Don McLeod, a former research manager at a Manhattan law firm, retired four years ago when the markets were strong. He checked his 401(k) account almost every day with glee.

When stocks started to turn in January, he continued checking daily out of fear, until the losses became too steep. By early May, his retirement accounts had fallen 25% in five months.

Mr. McLeod hopes the U.S. isn’t headed for a repeat of the “stagflation” of the 1970s. “When you’re banking on that money saved over your lifetime to carry you through and it starts to go away, you feel helpless,” he said. “I don’t want to go back to work at 66.”

Susan Wagner, a recent retiree who moved from Chicago to New Mexico’s Rio Rancho with her wife in 2020, took their retirement money out of the markets altogether this month.

“The anxiety was literally me losing sleep, tossing and turning at night wondering how much more we were going to lose,” Ms. Wagner said. Her wife, a former radiologist, was hesitant but eventually agreed. “It was too nerve-racking, and I was quite emotional about it,” Ms. Wagner said. “I was very upset by what was happening.”

Jim Cahn, chief investment officer of Wealth Enhancement Group in Minneapolis, said his clients are more nervous now than in 2008, the year of the financial crisis. The question he’s getting: “Where can I go to stop getting poorer?”

The firm held webinars for clients in the market’s frothiest days last year, warning against loading up on tech stocks and highflying pandemic names such as Peloton, Mr. Cahn said. Lately the webinars have a different theme: Don’t panic.

The firm is looking at commodities, which tend to protect against inflation and are getting a boost from the war in Ukraine, and municipal bonds, which Mr. Cahn said are starting to look attractive.

Technology shares that soared in recent years, like Facebook parent Meta Platforms Inc. and Netflix Inc., have been hit especially hard. Dismaying results or darkening outlooks have cratered tech stocks and, at painful moments, helped pull down the broader market.

There have been so many bad days they’ve started to blur together, said Sonu Kalra, portfolio manager of Fidelity Investments’s Blue Chip Growth Fund.

Mr. Kalra was sitting in his suburban Boston home office in early February when Meta shocked Wall Street with disappointing earnings. As he watched its shares slide in after-hours trading, he felt angry at himself for failing to heed earlier warning signs.

“You feel a lot of pain and start questioning: ‘What could I have done differently?’ ” he said. “But you can’t cry over spilled milk. You have to move forward.”

At the time, he thought Meta’s issues were idiosyncratic and not a sign of a broad withdrawal from growth stocks. That came later, when Russia’s invasion of Ukraine sent energy prices higher. “Oil permeates everything,” he said.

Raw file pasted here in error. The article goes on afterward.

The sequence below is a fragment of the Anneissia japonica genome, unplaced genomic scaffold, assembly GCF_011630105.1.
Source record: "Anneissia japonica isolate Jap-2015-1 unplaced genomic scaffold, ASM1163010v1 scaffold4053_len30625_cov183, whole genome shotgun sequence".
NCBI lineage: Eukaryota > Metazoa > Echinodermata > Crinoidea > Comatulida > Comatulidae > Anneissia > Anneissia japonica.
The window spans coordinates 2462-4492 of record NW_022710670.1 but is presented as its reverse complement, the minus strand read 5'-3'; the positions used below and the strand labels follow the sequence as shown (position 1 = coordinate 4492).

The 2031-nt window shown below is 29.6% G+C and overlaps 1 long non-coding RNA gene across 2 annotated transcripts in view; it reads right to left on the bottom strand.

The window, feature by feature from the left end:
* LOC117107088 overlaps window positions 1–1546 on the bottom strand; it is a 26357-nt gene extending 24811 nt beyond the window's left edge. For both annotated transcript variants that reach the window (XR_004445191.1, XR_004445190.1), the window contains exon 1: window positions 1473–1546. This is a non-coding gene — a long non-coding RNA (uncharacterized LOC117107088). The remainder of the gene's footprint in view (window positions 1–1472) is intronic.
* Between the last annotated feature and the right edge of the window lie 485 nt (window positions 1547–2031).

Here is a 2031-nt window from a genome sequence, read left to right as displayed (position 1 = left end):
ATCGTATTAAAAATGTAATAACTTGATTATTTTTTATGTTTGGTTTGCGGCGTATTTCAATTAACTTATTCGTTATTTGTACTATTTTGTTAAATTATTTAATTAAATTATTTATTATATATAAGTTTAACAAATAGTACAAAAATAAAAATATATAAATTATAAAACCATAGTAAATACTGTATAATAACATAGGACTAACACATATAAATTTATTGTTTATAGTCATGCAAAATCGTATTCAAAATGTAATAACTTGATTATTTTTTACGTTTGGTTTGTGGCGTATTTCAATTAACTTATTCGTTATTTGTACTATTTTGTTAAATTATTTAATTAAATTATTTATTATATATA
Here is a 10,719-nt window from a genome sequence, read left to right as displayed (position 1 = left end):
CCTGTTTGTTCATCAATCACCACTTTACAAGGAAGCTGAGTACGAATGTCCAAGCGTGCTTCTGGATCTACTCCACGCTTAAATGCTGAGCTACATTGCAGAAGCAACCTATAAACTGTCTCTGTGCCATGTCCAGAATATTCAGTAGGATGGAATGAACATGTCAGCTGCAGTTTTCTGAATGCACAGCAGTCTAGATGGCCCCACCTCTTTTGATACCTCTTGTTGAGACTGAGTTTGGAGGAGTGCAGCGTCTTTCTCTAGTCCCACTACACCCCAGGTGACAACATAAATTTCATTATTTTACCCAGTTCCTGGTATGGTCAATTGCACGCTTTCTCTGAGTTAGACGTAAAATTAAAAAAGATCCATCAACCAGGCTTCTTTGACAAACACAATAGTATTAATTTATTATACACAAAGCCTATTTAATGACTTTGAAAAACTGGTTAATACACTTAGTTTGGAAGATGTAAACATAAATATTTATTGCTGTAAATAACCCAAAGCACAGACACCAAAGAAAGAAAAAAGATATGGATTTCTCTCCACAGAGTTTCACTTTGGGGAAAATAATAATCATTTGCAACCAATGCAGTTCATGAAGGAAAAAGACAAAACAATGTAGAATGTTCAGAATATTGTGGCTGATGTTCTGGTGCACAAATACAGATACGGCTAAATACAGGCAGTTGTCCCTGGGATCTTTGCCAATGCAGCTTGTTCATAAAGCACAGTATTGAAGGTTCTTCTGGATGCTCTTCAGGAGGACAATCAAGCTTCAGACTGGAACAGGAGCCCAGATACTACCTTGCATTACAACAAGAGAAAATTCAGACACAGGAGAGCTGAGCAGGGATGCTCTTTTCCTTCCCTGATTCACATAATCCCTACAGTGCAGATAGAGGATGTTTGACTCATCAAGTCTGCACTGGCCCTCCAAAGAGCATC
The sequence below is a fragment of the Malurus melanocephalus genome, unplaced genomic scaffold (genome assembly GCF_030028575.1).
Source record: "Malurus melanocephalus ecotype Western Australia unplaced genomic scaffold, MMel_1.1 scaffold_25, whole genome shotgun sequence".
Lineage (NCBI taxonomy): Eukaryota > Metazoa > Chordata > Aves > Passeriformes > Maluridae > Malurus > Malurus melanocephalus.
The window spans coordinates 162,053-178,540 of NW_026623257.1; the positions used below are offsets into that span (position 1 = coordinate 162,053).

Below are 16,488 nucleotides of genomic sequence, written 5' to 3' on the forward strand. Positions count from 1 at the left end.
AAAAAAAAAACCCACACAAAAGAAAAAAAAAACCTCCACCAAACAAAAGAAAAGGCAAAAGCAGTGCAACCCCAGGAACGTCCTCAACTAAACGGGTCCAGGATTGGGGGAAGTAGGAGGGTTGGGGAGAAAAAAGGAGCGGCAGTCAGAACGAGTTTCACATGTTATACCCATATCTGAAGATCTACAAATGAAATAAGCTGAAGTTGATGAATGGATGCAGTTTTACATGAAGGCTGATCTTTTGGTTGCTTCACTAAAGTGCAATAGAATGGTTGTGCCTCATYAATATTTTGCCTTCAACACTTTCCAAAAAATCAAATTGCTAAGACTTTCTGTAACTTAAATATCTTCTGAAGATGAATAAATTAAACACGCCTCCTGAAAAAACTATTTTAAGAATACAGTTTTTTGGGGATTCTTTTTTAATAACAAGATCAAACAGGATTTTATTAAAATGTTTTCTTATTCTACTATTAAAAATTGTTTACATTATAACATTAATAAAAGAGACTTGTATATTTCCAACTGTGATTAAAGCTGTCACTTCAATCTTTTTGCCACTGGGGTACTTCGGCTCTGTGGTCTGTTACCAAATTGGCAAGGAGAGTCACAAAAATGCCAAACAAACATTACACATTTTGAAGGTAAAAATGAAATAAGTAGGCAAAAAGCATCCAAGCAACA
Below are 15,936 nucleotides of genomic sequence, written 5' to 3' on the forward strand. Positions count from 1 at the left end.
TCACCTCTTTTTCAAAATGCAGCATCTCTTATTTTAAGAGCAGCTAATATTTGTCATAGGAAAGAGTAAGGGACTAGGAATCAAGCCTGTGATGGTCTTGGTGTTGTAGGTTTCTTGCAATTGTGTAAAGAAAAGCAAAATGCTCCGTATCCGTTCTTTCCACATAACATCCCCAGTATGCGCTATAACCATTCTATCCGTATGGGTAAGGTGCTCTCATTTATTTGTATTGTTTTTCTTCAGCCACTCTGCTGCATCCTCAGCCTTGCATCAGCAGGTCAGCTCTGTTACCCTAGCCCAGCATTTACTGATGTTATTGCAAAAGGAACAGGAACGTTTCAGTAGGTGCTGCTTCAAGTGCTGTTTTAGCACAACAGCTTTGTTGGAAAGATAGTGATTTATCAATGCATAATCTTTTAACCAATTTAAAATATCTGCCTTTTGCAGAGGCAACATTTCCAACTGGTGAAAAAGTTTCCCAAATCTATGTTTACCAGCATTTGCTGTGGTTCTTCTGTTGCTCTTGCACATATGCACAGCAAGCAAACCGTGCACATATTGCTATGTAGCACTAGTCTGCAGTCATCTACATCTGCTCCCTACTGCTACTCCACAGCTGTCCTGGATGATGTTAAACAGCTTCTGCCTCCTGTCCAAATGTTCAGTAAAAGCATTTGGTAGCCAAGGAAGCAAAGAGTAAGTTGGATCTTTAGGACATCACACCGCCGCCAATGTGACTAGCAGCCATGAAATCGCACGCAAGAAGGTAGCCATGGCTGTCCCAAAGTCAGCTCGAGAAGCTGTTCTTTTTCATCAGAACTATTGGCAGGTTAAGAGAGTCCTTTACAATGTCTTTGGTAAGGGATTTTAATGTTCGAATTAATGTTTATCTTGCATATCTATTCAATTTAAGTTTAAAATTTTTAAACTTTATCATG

On Wednesday, Cole Smead, a portfolio manager at Smead Capital Management Inc., woke up early in Phoenix. Target, whose stock makes up about 5% of the Smead Value Fund, was set to report earnings. Target stock was down double digits in premarket trading. Mr. Smead put on a suit and headed in to his office.

That morning, Target hovered at 25% below Tuesday’s close. Mr. Smead decided it wasn’t productive to stare at a screen and watch his fifth-largest position in freefall. He picked up a book, the biography of George Hearst, the silver miner father of William Randolph Hearst.

“I figured he’ll probably teach me more than the markets will teach me that day,” he said.

Conventional investing wisdom says that over time, stock markets go up. Countless investors watched their savings grow by staying put in a market that rose sharply in the decade after the financial crisis. Those who held tight when the market crashed in early 2020 were rewarded when stocks resumed their upward climb within weeks.

To some market players, this year’s decline feels different. The government’s extraordinary stimulus measures that pushed the economy into a V-shaped recovery in 2020 have largely run out, replaced by policies aimed at controlling inflation. While the debate about whether a recession is on the way is far from settled, there is broad consensus the U.S. has entered a period of slower growth.

Mr. McCaffrey, the 80-year-old retired research scientist, has been buying Apple shares in recent weeks, automating the purchases for when the price is below a certain level. But overall, watching shares of his favored tech companies erode has been a gloomy experience. Apple is down 23% so far this year.

“It’s getting worse for people in my age group,” Mr. McCaffrey said, “simply because we don’t have time to wait for it to come back.”

It takes a lot to shake Kevin Landis, a fund manager whose tech-focused fund was battered by the tech wreckage of the early 2000s. But when Netflix announced disappointing quarterly results in April, Mr. Landis, sitting in his home office overlooking his tranquil suburban San Jose backyard, felt as if he’d been hit by an earthquake.

Mr. Landis had reason to be concerned: Roku, another streaming company, made up 14% of his tech fund at the end of March. He says he hasn’t sold any shares, even though Roku’s stock has sunk by nearly 60% this year.

“Probably the defining difference this time is last time I could just storm out of the office and go home,” he said. “This time, I’m working from home. So there’s no escaping it.”

—Angel Au-Yeung, Hardika Singh, Julia-Ambra Verlaine, Corrie Driebusch, Orla McCaffrey, Matt Grossman, Heather Gillers, Liz Hoffman, Charley Grant, Akane Otani and Veronica Dagher contributed to this article.